Are filing as singe, head of household, or married jointly;
Are taking the standard deduction;
Are not claiming any tax credits (other than the Elderly Homeowner/Renter Credit.)
Montanans who meet all of these criteria should ckeck if they can use MT QuickFile. Just go to MTRevenue.gov, click on “Find Your Filing Options,” and complete the short questionnaire.
The department also reminds anyone filing a Montana state income tax return for the first time to keep their mailing address current with the Department of Revenue.
Both federal and Montana deadlines for filing and paying 2019 individual income taxes have been extended to July 15, 2020.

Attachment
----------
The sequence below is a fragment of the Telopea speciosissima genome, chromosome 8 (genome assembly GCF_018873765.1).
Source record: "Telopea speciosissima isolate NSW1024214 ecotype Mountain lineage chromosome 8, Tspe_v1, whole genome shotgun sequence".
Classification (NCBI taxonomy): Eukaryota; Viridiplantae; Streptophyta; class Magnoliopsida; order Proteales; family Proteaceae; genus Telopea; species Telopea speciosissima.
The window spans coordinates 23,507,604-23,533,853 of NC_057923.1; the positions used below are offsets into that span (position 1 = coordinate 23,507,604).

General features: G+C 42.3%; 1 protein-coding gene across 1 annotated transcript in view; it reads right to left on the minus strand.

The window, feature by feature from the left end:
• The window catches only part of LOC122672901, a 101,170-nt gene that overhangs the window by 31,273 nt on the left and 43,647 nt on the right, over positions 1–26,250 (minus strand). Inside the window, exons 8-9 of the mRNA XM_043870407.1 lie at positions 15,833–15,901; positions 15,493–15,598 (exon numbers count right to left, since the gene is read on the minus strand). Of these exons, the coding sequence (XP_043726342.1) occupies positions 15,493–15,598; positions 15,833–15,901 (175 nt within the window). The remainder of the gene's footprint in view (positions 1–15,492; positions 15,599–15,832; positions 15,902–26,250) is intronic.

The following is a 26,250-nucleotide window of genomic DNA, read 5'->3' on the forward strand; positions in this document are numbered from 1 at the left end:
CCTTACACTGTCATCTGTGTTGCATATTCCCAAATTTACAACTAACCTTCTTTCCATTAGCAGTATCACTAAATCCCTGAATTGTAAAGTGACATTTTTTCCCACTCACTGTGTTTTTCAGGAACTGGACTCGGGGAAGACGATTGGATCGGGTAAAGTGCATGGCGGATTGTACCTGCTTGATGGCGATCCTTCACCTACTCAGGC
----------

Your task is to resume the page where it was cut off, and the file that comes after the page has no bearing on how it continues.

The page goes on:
For more information, visit MTRevenue.gov.
Submitted by Montana Department of Revenue
officials concerned about
decrease in calls to Child Abuse Hotline
Department of Public Health and Human Services (DPHHS) officials are concerned about a sharp decrease in the number of calls to the child abuse and neglect hotline in the past several weeks related to the current COVID-19 emergency.
DPHHS Director Sheila Hogan said from March 8-14, the week prior to the required closure of public schools, a total of 765 calls a week were being made to the hotline at 1-866-820-KIDS (5437). However, since March 15 the number of calls made to the hotline has dropped to an average of 425 calls per week.
“This decrease in calls is very concerning because teachers and school staff are mandatory reporters of child abuse and neglect, and we know they are one of the main sources of calls to the hotline,” Hogan said. “With schools closed, it’s important for all of us to take an active role by calling the hotline if you suspect abuse or neglect.”